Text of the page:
1. I knew it wasn't true throughout the room. A few students groused about Kim Barnes' lyrical, moving memoir In the Wilderness being boring, hard to follow. I didn't defend Barnes. She doesn't need me to defend her. Before the day was over a larger number of students told me Barnes' story had made them cry, that they couldn't put down the book. I beamed.
2. I wish I could devote every minute and hour of my teaching days to Robert Grudin's thoughts on Copia and the way he invites us to develop open, generous, forgiving, unpunctuated, and free minds as we try to understand truth and invites us, as we begin to work out those truths to do so with minds that are open, generous, forgiving, unpunctuated, and free. The book? Robert Grudin, On Dialogue: An Essay in Free Thought.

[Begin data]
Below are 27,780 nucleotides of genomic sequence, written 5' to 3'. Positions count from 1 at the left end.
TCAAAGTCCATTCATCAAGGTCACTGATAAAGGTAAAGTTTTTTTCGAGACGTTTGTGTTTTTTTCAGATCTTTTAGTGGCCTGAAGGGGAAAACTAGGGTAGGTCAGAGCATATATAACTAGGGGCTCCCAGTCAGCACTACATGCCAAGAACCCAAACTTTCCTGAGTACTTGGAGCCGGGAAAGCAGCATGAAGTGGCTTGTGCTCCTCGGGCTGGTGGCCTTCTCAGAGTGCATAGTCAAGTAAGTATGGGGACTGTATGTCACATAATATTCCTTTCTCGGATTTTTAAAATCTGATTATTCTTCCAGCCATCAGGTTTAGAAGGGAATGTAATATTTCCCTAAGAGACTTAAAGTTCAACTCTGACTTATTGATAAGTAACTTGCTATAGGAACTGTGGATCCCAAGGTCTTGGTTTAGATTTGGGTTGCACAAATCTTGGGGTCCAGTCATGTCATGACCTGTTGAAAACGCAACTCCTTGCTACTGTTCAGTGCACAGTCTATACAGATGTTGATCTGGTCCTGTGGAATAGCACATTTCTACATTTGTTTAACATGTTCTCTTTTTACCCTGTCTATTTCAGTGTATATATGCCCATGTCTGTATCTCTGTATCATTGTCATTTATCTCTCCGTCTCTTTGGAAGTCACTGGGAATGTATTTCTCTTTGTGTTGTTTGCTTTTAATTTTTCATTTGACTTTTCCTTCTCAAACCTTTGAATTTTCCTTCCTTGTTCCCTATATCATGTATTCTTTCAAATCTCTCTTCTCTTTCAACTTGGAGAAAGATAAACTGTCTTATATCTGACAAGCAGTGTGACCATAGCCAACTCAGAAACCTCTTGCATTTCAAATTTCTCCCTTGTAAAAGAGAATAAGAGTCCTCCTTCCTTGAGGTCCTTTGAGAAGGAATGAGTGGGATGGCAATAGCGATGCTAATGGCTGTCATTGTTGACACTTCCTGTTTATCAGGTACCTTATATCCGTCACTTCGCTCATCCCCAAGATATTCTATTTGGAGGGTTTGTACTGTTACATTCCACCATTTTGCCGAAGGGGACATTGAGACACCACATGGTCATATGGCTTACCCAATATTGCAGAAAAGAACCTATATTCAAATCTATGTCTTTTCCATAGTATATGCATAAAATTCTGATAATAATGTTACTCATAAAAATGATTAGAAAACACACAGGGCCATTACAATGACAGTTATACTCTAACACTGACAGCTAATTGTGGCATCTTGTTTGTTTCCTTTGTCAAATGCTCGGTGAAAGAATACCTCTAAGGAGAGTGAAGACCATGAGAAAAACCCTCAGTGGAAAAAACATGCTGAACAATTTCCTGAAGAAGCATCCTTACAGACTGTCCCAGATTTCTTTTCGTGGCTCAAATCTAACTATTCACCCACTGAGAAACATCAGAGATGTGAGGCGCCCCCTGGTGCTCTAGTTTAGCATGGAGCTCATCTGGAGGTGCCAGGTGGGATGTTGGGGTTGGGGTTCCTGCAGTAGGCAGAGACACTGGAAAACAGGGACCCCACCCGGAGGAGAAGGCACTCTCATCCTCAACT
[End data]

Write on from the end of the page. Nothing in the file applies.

3. I confessed to my evening class that learning to think freely, to welcome all ideas (as best I can), to not prejudge others' views, to try to look at and understand things from as many points of view as possible has done more to bring my Christian faith alive than anything else I've ever done. Sometimes I have to say this. I'm not interested in "witnessing" to my students, but I hear students say things about the narrowness of Christianity and once in a while I just have to let it pop out that this open, genial, listening, generous-minded, forgiving, lenient, free thinking middle-aged man they've been working with is a Christian.